The Wolf Road, by Beth Lewis, is set in a world devastated by a previous generation. The protagonist, Elka, refers to past events as the Damn Stupid, a nuclear war which wiped out populations, contaminated huge swathes of land, and changed the world order.
Elka’s parents left her in the care of her maternal grandmother when she was very young to go north prospecting for gold. Elka and her grandmother do not get along and the child is regularly beaten.
When Elka is seven years old a vicious storm, a thunderhead, new since the Damn Stupid, destroys their two roomed wooden shack deep in the forest. It is not the first time this has happened, but her grandmother was out walking when the thunderhead struck and Elka is now homeless and alone. In attempting to make her way to the nearest town she gets lost and ends up at the dwelling of a man she comes to call Trapper. He takes Elka in and raises her, teaching her the skills needed to survive in the wild. He cautions her against people, who are the cause of all the troubles in the world.
By the time she is seventeen Elka is trusted to go to town to trade furs for shotgun shells and other provisions they cannot make, grow or hunt. She is shocked to discover Wanted posters tacked up around the town depicting Trapper. A magistrate, Jennifer Lyon, informs her that he has killed eight women and a child, possibly more. Before Elka can confront Trapper about these allegations, Lyon finds and destroys their shack. Confused and distressed, Elka decides to head north. She dreams of finding her parents.
The journey is filled with perils: wolves, bears, the weather, but most of all men. Elka knows how to survive on her own but has no experience of society. She begins to understand Trapper’s warning.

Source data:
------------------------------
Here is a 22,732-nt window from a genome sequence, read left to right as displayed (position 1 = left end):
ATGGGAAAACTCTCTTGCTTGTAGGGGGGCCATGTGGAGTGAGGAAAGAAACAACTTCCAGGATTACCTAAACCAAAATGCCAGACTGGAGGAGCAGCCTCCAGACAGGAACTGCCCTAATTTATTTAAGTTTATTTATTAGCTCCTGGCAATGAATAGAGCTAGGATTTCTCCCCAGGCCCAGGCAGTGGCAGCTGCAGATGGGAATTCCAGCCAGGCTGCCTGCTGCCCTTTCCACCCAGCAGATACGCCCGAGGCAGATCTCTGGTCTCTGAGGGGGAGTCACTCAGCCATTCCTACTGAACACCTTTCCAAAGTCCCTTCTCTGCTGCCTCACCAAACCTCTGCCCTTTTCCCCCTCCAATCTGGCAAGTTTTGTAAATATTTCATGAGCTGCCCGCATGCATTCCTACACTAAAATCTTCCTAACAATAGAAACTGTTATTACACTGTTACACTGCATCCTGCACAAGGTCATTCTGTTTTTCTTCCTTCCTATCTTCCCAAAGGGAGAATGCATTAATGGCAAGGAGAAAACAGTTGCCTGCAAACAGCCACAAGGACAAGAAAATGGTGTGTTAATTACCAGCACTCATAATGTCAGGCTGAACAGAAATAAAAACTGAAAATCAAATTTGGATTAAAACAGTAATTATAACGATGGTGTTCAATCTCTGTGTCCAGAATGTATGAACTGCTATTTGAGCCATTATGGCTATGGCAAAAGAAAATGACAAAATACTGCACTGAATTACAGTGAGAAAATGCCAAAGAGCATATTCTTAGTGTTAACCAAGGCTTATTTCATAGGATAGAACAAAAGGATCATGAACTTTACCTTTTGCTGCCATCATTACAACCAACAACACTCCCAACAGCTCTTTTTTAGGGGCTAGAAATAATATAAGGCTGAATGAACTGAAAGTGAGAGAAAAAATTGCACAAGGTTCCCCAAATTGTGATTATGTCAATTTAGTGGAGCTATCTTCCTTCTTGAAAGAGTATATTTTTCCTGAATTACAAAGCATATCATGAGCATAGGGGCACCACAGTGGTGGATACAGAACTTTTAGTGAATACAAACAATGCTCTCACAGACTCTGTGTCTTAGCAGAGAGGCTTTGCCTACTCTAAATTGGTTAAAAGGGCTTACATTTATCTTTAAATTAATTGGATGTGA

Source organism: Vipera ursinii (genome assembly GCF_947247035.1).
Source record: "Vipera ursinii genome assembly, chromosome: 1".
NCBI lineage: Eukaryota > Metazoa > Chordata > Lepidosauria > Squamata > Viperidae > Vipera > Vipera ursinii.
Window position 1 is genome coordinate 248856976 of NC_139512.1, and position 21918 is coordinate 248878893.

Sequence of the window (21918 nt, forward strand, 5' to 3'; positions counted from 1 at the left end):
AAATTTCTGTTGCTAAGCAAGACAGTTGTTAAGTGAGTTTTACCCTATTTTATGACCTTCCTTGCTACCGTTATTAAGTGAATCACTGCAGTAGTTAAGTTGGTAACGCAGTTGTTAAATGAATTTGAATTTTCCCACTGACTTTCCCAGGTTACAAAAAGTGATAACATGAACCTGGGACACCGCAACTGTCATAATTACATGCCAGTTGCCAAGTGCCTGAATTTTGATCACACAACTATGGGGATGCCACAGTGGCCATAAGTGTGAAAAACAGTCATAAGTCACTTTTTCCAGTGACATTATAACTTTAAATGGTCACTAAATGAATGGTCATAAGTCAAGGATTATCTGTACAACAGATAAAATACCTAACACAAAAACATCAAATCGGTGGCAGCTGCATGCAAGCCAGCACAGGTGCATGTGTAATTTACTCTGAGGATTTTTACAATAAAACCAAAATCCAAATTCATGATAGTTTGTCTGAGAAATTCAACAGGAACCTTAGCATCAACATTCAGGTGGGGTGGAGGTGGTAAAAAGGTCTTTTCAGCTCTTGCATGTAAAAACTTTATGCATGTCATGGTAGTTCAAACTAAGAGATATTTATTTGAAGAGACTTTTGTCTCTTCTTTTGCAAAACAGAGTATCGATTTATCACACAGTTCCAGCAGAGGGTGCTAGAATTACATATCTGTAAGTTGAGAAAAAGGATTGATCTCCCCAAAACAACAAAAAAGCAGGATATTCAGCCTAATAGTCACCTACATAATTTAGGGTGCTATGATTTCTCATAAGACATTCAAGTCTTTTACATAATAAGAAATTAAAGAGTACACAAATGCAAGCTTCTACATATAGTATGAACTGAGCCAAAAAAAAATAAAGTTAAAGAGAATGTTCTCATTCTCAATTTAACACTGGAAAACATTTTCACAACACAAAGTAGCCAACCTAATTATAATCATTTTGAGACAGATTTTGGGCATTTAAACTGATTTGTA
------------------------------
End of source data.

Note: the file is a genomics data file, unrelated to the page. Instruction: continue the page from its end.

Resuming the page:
“All my life I lived by the rules of the forest and rules of myself. One of them rules is don’t go trusting another man’s path.[…] People do it, they do what their mommys and daddys did, they make them same mistakes […] Trees don’t grow exactly where their momma is, ain’t no room, ain’t enough light and water so they end up wilting and dying off. It’s the same with us humans […] Ranches and stores are passed father to son, momma to girl, but there ain’t no room for it. Son tries to run things like he wants, father ain’t having none of it, they start feuding and soon that family ‘ain’t no more.”
The story is told from Elka’s point of view. Although her grandmother tried to teach her to read she resisted learning. Now she finds that she does not understand how the world of men works. They are trying to rebuild towns as they were before, with the wily and ruthless grasping whatever they can by trickery or worse.
Elka finds a friend in another young woman. Penelope is a doctor’s daughter and offers to help Elka with tickets and permits. She understands all too well the greed and preoccupations of mankind.
“Bombs started falling, people thought the world would be changed. There was so much tension and paranoia, neighbours turning on neighbours, rich on poor […] When it was over, it was a new start but nobody won. The world didn’t change. There is still murder, still rape and fighting. […] We had this chance, this clean slate, and we just carried on the same as we always have.”
Elka and Penelope must deal with many dangers, not least the fact that Lyon is hot on their tails. They also have another stalker whose motives become clear by the denouement. Elka somehow finds the strength to face each trial and loss, but acceptance of what she herself has done presents the most difficult challenge to overcome.
This is a devastating critique of humans; their actions are unflinchingly depicted and depressingly believable. Elka’s respect for the land is a reminder of the true cost of unnecessary consumption. She has a feral nature but her humanity is a lesson for all.
A vivid, raw yet mesmerising tale. Highly recommended.
My copy of this book was provided gratis by the publisher, Borough Press.